A simplified view of the flow of risk through the (re)insurance industry

Who Are These Maverick ILS Investors?

You may have a well-rounded, personal investment portfolio, but you're likely not buying ILS products. The investors of which we speak are large, professional investors like pension funds and hedge funds.

Years ago, we attended part of a Florida Insurance Summit where a panel of traditional and alternative reinsurers were debating the magnitude of a market-turning event. You could practically hear the eye-rolling when an executive of a prominent alternative fund remarked, "We’re supported by the largest pension fund in the world. CalPERS (the pension fund for California government employees) wouldn't blink an eye at a $300 million loss representing .1% of its funds."

That was a time when the rivalry between traditional and alternative reinsurers was more palpable as the growth of the ILS market helped to stave off market cycles resulting from capacity ebbs and flows, keeping prices depressed for all. But the fact of the matter is that traditional insurers have benefitted from that capacity with cheaper retrocession (reinsurance for reinsurers) and risk diversification, and most have developed some form of ILS offering themselves. That buy-in further shows how alternative markets disproved long-standing critiques that they would lack the staying power after a large catastrophe.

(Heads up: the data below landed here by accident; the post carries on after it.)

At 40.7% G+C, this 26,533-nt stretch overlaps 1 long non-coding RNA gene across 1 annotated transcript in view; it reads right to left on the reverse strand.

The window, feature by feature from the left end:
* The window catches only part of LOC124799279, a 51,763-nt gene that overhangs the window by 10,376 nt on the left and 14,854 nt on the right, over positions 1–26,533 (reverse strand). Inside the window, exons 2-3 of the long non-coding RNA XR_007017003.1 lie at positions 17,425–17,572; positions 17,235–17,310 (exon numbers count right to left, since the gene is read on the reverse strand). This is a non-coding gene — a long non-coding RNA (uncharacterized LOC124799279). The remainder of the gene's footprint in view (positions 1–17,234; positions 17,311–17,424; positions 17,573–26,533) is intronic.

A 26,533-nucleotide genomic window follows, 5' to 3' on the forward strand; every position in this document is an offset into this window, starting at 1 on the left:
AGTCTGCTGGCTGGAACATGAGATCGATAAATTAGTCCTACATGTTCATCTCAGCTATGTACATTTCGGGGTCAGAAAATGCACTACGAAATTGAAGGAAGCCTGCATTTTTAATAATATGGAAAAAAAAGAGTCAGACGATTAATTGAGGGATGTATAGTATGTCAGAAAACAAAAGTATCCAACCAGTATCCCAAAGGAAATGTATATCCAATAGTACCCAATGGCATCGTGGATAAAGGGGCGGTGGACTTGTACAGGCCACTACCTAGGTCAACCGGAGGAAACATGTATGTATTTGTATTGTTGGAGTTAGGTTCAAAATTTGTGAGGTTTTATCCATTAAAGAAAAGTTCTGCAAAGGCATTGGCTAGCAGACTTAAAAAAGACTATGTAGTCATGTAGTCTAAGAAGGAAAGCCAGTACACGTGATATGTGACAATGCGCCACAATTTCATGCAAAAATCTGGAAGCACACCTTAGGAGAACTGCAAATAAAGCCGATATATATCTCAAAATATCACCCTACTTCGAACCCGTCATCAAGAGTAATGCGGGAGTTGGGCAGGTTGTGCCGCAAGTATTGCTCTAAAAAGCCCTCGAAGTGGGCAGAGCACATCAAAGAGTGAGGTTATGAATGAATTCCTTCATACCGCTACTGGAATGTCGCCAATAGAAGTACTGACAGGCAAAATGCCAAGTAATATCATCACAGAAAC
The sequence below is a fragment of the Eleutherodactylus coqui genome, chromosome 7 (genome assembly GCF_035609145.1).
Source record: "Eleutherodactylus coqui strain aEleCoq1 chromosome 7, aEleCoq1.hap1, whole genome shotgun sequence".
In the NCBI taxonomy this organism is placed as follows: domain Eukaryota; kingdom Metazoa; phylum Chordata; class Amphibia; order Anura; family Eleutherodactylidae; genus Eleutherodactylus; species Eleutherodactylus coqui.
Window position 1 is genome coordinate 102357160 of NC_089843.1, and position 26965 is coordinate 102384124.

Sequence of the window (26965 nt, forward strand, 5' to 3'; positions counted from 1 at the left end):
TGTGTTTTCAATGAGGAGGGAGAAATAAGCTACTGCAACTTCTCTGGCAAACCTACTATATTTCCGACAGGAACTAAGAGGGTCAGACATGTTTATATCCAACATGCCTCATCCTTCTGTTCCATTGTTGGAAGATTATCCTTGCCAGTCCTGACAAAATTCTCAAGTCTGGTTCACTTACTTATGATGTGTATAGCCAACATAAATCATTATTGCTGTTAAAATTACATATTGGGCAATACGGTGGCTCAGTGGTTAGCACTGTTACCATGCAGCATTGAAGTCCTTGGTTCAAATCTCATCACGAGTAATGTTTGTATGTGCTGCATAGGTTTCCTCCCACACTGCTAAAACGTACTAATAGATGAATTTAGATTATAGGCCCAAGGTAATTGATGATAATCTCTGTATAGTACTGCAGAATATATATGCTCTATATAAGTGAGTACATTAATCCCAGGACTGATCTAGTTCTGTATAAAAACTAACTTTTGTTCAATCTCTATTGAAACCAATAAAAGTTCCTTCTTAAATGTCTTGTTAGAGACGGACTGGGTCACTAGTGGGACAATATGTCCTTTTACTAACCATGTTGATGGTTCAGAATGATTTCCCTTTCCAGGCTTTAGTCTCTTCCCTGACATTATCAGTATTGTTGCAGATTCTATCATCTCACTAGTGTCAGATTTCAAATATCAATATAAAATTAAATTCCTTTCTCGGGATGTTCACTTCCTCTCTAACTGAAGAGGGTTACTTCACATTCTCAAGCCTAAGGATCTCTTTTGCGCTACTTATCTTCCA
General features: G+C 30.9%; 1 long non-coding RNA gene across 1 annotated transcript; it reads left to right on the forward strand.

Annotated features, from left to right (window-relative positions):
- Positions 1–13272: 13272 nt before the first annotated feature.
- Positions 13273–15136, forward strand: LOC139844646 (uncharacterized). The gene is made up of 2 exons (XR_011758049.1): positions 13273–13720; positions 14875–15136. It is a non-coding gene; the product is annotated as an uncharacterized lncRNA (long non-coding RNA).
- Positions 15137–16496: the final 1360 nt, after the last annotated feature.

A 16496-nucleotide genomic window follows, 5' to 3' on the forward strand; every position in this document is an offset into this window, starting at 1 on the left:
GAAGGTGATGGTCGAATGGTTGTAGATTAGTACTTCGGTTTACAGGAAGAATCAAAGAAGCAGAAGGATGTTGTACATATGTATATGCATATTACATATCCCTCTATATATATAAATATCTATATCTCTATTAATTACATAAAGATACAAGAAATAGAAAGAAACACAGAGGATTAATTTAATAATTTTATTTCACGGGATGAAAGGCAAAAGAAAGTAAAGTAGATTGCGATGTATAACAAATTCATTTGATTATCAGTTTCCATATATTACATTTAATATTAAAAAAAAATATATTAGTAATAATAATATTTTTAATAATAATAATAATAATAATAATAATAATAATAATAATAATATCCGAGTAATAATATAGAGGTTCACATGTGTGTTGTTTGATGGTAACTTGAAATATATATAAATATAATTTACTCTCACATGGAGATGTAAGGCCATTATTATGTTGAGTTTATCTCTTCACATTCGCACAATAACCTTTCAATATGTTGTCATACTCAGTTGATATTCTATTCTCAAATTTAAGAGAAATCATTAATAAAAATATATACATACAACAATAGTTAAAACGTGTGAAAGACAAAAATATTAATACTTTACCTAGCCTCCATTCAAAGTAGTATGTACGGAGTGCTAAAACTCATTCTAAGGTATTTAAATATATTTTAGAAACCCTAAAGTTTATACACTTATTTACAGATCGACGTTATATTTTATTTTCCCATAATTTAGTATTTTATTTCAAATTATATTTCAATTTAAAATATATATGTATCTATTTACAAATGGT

Putting their Money Where Their Mouth Is

While the credit ratings reflect the inherent risk (most are classified as "junk bonds"), Bloomberg ran an article in September 2018—a year after hurricanes Harvey, Irma, Maria—entitled, "The Catastrophe Bond Business is Booming." It offered a perhaps surprising stat that the Swiss Re Cat Bond Total Return Index has not posted a negative result since its inception in 2003.